The only goldfish is a lonely goldfish
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The lonely goldfish is a sad goldfish. There’s more than one reason to have more than one goldfish. Safety in numbers; goldfish need to be with other goldfish, not kept alone. Goldfish alone experience higher stress levels due to increased levels of fear. Stress is a leading factor in disease, and often shortens life spans. Goldfish are prey fish, although they prey on fish that are small enough to eat, and are considered as predators themselves. Goldfish live in fear, much like rabbits. Goldfish in schools, even smaller ones feel safer. Two goldfish are better than one; three better than two
Goldfish kept alone
Goldfish need companionship. They form strong bonds with other fish and share the need to interact socially. They don’t mate for life, or should we say they’re not loyal mates, but given the choice, they will remain with their friends for life. Goldfish can become depressed if denied companionship, and even die from a broken heart if they’re separated from their companions or friends; their fish family so to speak. The lonely goldfish is a sad goldfish indeed. Over the years we’ve seen many a healthy fish die after it’s tank mate passed for no apparent reason. One fish began swimming into the glass to get to its reflection. Another fish stopped eating, and soon perished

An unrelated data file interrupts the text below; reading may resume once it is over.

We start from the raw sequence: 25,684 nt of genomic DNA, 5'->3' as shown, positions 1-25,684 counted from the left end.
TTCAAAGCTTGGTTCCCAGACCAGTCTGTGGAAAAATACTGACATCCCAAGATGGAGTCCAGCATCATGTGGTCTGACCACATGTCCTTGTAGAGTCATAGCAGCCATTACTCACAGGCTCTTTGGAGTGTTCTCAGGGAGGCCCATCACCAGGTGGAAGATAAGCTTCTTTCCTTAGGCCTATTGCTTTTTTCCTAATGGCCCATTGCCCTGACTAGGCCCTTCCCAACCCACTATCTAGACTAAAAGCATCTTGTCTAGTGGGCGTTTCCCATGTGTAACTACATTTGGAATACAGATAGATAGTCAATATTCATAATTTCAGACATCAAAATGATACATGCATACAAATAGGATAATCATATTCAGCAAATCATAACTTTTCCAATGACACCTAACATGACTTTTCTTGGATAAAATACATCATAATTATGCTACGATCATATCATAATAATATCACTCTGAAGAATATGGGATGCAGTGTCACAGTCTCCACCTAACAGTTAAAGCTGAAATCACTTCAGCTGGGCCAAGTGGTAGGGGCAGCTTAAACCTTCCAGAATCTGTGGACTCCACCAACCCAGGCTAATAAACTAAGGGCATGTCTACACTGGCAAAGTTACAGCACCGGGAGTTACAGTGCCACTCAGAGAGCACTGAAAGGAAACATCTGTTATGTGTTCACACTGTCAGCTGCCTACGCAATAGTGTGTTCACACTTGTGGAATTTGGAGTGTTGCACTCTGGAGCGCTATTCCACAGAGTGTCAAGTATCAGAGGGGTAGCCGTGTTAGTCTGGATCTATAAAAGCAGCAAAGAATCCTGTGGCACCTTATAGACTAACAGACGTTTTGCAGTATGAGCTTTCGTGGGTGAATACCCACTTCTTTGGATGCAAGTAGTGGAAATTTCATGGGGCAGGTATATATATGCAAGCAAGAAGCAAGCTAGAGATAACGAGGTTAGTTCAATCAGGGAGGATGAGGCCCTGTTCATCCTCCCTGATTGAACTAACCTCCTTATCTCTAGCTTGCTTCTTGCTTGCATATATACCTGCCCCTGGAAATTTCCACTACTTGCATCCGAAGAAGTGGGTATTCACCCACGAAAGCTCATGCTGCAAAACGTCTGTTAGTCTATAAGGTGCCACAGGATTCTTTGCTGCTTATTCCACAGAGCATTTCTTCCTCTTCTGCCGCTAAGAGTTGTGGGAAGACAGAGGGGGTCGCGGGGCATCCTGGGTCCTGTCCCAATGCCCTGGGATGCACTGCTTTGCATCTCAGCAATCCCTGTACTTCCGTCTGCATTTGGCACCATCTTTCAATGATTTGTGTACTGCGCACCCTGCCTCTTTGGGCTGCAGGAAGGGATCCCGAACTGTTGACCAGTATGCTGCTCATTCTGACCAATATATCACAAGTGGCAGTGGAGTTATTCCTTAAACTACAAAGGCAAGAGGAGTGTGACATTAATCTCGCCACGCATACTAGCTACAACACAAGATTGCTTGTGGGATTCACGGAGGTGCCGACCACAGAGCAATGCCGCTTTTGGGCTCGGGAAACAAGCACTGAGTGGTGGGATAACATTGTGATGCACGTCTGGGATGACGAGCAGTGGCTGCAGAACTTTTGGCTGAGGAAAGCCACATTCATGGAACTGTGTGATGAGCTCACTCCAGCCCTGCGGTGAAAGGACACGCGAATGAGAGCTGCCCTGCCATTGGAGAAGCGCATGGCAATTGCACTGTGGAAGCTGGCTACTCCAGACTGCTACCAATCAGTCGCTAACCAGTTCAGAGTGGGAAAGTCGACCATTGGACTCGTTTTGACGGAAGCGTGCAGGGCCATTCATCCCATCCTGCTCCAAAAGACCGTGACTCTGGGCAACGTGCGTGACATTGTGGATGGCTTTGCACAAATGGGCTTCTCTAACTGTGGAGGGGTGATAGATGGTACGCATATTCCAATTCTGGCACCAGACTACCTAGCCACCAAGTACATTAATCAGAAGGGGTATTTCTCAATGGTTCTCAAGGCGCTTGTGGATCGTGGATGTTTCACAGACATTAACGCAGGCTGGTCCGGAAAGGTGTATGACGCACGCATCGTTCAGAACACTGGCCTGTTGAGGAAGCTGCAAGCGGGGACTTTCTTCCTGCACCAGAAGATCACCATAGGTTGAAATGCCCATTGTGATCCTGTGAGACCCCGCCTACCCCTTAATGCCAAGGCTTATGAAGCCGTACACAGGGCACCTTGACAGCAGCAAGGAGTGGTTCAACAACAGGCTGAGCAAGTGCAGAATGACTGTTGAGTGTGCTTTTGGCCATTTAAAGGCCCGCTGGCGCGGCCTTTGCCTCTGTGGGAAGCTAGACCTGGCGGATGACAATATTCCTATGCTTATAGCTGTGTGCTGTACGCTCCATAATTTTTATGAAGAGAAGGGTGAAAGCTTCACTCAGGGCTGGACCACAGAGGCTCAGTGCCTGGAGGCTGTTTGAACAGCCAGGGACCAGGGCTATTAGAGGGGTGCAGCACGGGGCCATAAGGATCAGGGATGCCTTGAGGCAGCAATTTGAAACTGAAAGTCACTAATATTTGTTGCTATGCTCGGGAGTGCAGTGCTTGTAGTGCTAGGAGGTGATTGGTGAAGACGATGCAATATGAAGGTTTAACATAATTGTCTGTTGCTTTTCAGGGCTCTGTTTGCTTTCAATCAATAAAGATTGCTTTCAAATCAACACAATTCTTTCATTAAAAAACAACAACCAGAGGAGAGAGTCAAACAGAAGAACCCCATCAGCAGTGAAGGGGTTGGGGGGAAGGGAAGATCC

The lonely goldfish
The bigger the school, the bigger the chance for a mixed gender tank or pond. Female goldfish need help to release eggs during the spawning event, and if alone or with other females, can become (egg bound) impacted, which can lead to infection, which can lead to premature death. If the lonely goldfish is a female, she may eventually die, if not from loneliness, than from bad bacteria infection due to impacted eggs
One or two goldfish best
The fish in the photo below are besties
Is your goldfish lonely?
Is Your Goldfish Getting Any Action?
Author: Brenda Rand